Posted on September 2nd, 2013
“All the people wept as they heard the words of the Law.” That’s what the Law does. It kills. It leaves us in tears. It ends in death. “All the people wept as they heard the words of the Law.”
One of our tasks at Immanuel Lutheran School is to kill our students: kill them with the Law, so they can truly hear the Gospel.
The Law, when we truly hear it, brings us to tears. And there is much in this fallen world that also brings us to tears. The parent who never gives you a chance. The student whose home life is bad. The spouse you wish you had – or wish you didn’t. Life in a fallen world is a life of tears. And “all the people wept as they heard the words of the Law.”
In the midst of death, failure, sin, and every sorrow, the Word of God does not tell us, “Cheer up! Find the resources within yourself to smile!” No, the Word of God delivered to the people through Ezra and Nehemiah is also for us: “Do not be grieved, for the joy of the LORD is your strength.”
What were these people doing? What’s the context of Nehemiah? These people were there to rebuild the shattered walls of Jerusalem.
In a metaphorical sense, we have a similar task. The walls of western civilization are collapsing. And with that collapse, so also the church is shattered, splintered, fragmented. Many of our parents themselves have a weak or nominal commitment to Christianity. The students entrusted to our care will go out into a world deeply hostile to everything we teach here at Immanuel.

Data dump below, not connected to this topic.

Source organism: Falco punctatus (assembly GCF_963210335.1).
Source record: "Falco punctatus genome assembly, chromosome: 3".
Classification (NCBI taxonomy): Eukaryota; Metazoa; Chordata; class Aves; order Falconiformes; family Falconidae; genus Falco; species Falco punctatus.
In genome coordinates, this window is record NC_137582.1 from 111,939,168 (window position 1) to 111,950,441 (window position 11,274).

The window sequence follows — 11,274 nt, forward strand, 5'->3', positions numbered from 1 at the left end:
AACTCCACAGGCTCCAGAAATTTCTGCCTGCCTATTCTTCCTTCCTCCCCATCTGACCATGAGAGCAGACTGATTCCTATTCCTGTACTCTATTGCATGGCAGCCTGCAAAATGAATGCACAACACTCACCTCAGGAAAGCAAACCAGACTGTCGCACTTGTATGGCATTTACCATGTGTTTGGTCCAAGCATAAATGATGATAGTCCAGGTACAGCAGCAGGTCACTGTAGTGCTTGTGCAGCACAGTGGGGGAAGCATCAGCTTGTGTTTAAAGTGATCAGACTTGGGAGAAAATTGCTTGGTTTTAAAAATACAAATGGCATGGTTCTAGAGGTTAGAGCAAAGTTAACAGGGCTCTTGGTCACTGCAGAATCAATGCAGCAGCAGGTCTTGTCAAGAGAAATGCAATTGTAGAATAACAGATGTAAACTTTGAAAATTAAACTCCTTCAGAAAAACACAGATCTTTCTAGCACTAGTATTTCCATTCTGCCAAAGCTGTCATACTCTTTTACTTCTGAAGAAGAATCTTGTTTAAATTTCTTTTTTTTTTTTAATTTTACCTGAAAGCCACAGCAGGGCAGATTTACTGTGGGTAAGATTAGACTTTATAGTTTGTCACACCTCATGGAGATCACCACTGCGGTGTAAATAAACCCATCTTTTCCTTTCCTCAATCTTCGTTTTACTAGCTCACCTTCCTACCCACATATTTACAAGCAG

Like the people who heard Ezra and Nehemiah, we are wall-builders. We stand amidst the crumbling walls of a once Christian society. We cannot repair everything. But for these children, and their families, we can begin to rebuild. Every day you are building up the walls of the city, every day you are shoring up the foundation. Each reiteration of the Commandments is a mixing of the mortar. Every confession of the Creed is another stone to fill in the breach, every prayer a cry to God to save this ruined city, this shattered Church, this fallen world.
The cross and resurrection of our Lord Jesus Christ is not just a doctrine we teach to children. It is not just the way we make a living. It’s the other way around: we give Jesus to our students and families because it’s all we ourselves have. We hear the Law and we are left weeping. We see the recklessness of a world gone mad and we are left weeping. But then we see Jesus Himself weeping at the tomb of His friend. We see Jesus hanging derelict upon the cross. We see Jesus triumphant from the grave. We hear Jesus inviting us to union with Him through Baptism. We know that what is coming is not lament but songs of joy. We know that resurrection is coming, the day when Christ Himself brings the rebuilt city, new Jerusalem where there is no night, no death, no tears.
We are preparing our children not for high school or careers but for death and resurrection; and before that, for service to their neighbors. So don’t be sad when the way is long. Don’t give up when a parent or a student is ready to give up on you and the world. Don’t give up, for “the joy of the LORD is your strength.” There is nothing more important than this task the LORD has given us. And through it all, His joy will be your strength.